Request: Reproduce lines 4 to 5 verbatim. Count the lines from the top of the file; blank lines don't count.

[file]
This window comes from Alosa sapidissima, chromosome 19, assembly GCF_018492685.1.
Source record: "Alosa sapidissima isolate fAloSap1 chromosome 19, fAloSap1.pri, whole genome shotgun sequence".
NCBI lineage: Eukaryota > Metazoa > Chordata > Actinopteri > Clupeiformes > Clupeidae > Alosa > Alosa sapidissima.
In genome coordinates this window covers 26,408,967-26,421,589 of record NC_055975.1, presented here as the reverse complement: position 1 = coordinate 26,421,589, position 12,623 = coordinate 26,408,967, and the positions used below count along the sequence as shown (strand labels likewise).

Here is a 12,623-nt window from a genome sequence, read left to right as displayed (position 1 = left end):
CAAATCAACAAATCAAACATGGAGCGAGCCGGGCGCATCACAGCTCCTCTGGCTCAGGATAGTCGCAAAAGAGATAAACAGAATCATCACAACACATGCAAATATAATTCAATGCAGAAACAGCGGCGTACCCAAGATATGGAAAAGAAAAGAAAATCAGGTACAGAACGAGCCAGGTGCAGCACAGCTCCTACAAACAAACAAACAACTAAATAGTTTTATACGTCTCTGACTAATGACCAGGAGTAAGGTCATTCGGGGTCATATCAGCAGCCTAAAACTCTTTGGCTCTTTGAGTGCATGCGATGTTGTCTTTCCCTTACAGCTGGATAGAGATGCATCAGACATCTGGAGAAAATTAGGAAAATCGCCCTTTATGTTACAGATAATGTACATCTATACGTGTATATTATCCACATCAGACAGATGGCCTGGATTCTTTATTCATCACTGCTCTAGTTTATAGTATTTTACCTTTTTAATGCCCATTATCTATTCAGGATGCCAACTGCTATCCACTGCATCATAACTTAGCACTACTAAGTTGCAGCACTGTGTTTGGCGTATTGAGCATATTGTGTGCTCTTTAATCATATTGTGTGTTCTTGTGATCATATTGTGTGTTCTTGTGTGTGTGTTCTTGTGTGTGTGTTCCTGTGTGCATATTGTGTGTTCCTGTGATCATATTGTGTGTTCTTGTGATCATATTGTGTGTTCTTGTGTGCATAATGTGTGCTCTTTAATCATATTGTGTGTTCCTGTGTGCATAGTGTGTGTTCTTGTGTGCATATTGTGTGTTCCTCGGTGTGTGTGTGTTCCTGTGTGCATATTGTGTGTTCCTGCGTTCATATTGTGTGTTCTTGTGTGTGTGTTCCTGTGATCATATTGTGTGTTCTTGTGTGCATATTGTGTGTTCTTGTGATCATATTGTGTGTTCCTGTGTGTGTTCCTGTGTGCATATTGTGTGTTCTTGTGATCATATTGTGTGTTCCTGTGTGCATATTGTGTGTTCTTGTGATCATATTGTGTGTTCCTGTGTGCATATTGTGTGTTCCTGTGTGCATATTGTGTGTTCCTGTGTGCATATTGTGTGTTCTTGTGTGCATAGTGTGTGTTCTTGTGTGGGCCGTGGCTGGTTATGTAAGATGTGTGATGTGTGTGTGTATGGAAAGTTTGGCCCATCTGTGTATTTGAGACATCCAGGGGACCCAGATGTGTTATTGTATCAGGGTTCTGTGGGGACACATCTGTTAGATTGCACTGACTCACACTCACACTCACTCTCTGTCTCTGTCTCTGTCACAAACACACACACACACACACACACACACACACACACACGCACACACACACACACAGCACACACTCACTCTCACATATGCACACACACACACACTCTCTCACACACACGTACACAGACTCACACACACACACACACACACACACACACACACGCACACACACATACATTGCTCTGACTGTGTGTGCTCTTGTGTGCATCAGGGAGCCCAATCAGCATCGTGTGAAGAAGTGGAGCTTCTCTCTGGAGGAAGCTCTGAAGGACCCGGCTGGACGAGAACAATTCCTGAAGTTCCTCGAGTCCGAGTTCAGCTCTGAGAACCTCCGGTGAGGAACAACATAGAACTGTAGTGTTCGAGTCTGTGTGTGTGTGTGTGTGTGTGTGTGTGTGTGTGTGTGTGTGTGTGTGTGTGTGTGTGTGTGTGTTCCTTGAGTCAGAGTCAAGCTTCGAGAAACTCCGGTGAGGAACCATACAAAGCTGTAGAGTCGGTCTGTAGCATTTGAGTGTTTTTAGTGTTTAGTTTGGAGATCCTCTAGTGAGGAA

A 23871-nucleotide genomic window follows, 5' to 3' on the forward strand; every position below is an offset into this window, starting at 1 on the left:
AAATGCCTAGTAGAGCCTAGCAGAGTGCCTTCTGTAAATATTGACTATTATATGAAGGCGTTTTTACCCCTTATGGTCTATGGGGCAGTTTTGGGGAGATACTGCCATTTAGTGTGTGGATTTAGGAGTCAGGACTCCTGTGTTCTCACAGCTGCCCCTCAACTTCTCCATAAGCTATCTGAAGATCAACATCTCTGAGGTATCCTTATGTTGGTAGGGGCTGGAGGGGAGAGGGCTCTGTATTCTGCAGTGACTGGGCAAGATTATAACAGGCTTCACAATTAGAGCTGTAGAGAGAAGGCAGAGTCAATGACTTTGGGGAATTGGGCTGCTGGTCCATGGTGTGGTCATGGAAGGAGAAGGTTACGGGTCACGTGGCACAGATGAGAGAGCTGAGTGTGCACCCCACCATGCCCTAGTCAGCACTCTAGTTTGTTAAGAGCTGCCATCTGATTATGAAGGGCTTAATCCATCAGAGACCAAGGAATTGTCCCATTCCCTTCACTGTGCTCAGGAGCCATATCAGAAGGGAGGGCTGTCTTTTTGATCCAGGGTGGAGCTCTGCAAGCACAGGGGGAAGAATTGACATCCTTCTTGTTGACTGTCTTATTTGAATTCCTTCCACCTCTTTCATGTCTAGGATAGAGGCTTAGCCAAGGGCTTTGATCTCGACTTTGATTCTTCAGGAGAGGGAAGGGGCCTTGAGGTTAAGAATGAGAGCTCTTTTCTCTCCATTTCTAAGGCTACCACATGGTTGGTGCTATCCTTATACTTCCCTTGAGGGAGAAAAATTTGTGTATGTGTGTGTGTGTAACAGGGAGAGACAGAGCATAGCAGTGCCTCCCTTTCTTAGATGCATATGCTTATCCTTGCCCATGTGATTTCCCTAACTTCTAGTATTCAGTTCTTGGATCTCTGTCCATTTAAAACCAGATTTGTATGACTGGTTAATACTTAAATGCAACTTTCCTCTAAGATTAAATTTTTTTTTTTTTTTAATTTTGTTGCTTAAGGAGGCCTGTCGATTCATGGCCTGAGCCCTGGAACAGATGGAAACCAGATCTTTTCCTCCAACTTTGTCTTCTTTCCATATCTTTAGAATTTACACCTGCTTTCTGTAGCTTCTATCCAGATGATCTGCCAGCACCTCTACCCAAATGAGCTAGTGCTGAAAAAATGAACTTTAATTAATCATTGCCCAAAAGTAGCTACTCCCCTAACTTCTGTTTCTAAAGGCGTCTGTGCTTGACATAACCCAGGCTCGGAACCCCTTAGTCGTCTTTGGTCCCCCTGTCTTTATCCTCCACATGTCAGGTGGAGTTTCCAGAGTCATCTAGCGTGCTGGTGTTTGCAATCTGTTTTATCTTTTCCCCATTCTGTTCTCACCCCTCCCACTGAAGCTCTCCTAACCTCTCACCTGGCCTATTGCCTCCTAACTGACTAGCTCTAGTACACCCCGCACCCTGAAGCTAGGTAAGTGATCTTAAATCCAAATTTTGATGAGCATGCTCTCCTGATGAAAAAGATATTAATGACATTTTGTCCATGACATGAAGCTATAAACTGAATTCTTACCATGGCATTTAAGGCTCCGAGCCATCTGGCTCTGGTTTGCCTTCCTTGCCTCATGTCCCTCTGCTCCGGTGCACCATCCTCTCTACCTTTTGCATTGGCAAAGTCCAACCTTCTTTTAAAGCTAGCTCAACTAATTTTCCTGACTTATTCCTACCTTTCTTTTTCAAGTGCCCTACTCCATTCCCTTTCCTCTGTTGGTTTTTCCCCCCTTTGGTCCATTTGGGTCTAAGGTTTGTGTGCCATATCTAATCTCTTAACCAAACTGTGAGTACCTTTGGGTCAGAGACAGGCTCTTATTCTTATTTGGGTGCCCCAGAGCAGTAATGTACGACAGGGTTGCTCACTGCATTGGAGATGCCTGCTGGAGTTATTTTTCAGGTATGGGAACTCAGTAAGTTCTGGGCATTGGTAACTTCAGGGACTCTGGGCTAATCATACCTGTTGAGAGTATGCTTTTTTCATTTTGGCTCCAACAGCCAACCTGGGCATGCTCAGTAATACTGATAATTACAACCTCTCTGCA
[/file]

In genome coordinates this window covers 26,408,967-26,421,589 of record NC_055975.1, presented here as the reverse complement: position 1 = coordinate 26,421,589, position 12,623 = coordinate 26,408,967, and the positions used below count along the sequence as shown (strand labels likewise).

Here is a 12,623-nt window from a genome sequence, read left to right as displayed (position 1 = left end):